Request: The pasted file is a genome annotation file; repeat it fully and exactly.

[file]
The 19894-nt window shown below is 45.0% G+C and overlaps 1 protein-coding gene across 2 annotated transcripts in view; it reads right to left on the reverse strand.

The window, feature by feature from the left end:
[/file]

The 19894-nt window shown below is 45.0% G+C and overlaps 1 protein-coding gene across 2 annotated transcripts in view; it reads right to left on the reverse strand.

The window, feature by feature from the left end: